Day 7 – Bangkok, I woke up in Hua Hin hoping to hit up the beach one last time, but it was rainy and surprisingly cold.  So I got in a minivan and headed back to Bangkok.  Checked in to a nice hotel near Siam Square and hit up some museums,  great Thai market food and then a show at a g0-go bar.  I am dirtier for having been there.
Day 8 – Bangkok,  the weekend market in Bangkok is a labyrinth of stalls selling almost everything you can imagine.  It’s an experience just browsing.  After doing some shopping I head back downtown for a Thai massage and some decent Mexican food (I don’t get to eat it in Korea) before heading on the train to the airport.

I’d give this trip a 9.5/10 – it would have been a 10/10 if I hadn’t made that stop in Hua Hin – either gone straight to Bangkok or if I had stayed another day in Koh Tao.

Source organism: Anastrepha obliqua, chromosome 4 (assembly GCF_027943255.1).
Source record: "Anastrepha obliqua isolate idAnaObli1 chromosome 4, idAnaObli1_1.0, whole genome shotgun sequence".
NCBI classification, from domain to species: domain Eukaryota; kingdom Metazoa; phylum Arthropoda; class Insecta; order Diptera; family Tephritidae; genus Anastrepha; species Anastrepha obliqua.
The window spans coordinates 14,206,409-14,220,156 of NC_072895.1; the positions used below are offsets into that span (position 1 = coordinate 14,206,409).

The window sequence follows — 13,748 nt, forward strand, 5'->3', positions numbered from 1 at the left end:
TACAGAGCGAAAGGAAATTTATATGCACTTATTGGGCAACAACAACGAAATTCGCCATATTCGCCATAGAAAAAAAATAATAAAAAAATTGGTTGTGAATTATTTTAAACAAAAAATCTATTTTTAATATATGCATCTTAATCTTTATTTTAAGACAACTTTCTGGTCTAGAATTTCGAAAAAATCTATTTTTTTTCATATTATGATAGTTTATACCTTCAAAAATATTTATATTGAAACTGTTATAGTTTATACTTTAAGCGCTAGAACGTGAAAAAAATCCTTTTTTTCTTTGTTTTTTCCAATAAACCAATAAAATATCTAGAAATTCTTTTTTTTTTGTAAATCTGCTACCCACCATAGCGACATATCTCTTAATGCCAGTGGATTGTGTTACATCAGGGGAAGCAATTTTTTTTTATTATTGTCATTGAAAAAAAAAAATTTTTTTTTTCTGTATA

The food is amazing.  There are beautiful women everywhere.  The Thais are really friendly.  There are so many cool travellers there.  And the country is fantastically beautiful.  I really didn’t want to leave, actually it felt very strange to be there in the airport checking in to go to Korea.

Posted by: bodking | December 6, 2010

Half-Marathon in Seoul

Before coming to Korea, the longest distance I’d run was maybe a little more than five kilometers.  But when I arrived I began running more and more.  In May, I ran my first 10km race at the seawall here in Gunsan.
In the summer I ran through the heat and decided that I needed to go up to the next level – half marathon- 21.1km or 13.1  through several times to light up some nice vmiles.

Like a lot of things in life maybe, training isn’t particularly hard (if it’s done right), you just have to go out and actually do it no matter what.  It’s more a test of will than a test of strength.  At least that’s how I feel – I would always think of all the elderly and disabled people who run full marathons, and think if they can do it…